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First ladies must fill an ill-defined post

Michelle Obama's next job is high-pressure, unpaid, and open to her interpretation.

November 30, 2008|Darlene Superville | Superville writes for the Associated Press.

WASHINGTON — Among the many challenges Michelle Obama will face as first lady, the biggest may be defining the job.

And therein lies the problem: Her newest high-profile job isn't a job, per se.

The Founding Fathers made no provision for the first lady in the Constitution, and no formal or official description exists. The first lady is neither elected nor appointed, but comes along with the president, for better or worse.

Nor is she paid for all that's required of her.

Many a first lady has said, in retrospect, that she had no idea how hard being first lady would be. Even the current one, Laura Bush, according to author and first lady historian Betty Caroli.

Of all the first ladies, she should have known what was in store: Her mother-in-law, Barbara, was first lady from 1989-1993.

"So no matter I suppose how well prepared . . . she's probably going to be surprised by the enormity of the publicity, the focus, the demands and so forth," Caroli said of Michelle Obama.

The first lady gets an office in the White House, typically the East Wing -- though Hillary Rodham Clinton caused a stir when she famously planted herself in the West Wing among the heavy-hitting honchos of her husband's administration.

There's also a staff to help plan and execute the many social functions held every year at the country's most famous residence, and to help her promote her chosen causes.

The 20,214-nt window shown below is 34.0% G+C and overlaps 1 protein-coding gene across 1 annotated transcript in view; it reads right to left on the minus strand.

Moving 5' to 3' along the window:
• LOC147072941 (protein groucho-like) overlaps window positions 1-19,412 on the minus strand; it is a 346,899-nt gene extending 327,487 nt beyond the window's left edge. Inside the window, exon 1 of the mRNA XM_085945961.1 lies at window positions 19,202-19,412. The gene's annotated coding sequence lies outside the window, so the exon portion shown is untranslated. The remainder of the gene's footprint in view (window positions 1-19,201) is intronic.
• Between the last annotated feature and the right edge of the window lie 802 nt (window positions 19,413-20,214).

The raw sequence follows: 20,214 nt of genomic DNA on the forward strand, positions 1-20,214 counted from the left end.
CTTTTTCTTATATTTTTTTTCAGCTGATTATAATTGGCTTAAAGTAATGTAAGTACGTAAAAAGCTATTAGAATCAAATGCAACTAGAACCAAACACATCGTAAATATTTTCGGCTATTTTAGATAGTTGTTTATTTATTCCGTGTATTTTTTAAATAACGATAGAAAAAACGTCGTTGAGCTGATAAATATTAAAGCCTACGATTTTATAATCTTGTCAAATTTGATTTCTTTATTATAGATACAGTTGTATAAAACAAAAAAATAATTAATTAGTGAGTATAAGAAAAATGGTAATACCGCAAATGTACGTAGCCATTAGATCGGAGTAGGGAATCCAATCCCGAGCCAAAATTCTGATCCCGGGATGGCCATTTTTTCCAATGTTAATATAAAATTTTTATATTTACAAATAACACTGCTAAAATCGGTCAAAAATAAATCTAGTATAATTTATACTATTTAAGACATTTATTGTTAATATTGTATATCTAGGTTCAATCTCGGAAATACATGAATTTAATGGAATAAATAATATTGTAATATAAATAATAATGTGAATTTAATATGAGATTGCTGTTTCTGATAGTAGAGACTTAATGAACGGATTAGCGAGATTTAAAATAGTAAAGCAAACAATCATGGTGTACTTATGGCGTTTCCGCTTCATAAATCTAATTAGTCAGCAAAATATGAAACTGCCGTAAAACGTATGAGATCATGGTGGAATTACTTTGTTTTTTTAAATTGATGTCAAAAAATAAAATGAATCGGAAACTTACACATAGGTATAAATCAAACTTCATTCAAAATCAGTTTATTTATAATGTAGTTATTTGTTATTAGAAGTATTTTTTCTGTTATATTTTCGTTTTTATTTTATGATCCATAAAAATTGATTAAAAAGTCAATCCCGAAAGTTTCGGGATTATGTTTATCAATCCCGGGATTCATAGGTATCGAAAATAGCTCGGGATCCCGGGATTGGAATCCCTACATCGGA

Still, the job description is ill-defined, said Robert P. Watson, who has written two books about first ladies and directs the American studies program at Lynn University in Boca Raton, Fla.

"The first lady has to find her own way and match that with her husband's interests," Watson said.

So like most people in a loosely defined job, first ladies have made of it what they've made of it, from the traditionalists like Mamie Eisenhower and Bess Truman, to the politically active like Eleanor Roosevelt and Hillary Clinton.

First ladies have a certain freedom, then, but only to a point: For all the talk of the Obamas changing Washington, Michelle Obama, cannot, for instance, say "no" to presiding over the annual Easter Egg Roll, which dates to 1878.

Laura Bush once said she didn't see herself as a certain type of first lady. "I view my role as first lady as Laura Bush," she told the Dallas Morning News in November 2001. "I really do think that Americans want the first lady to do whatever it is she wants to do."

And Laura Bush did. She started slow, with a focus on reading and education, befitting a former teacher and school librarian. But she became more politically active as the years passed.

Michelle Obama has said her first priority is to help her two young daughters make the adjustment to a new way of life.

"The primary focus for the first year will be making sure that the kids make it through the transition. But there are many issues that I care deeply about," she told "60 Minutes," singling out military families, work-family balance, education and the Washington community. "So there's plenty to do."

And to be criticized for.

All first ladies have met with criticism, usually for something they did, said or wore.

Michelle Obama has endured her share already. She still hasn't lived down the moment when she seemed to suggest that she had not as an adult been proud of her country until she saw the public's reaction to her husband's candidacy.

Now she'll be under the microscope with everyone watching, for example, her clothes, how she decorates the White House for Christmas and how much money she spends on this or that.

It's all part of the balancing act for first ladies, who must tiptoe between being traditional and activist. Said Watson: "You can't go out too far one way or the other."

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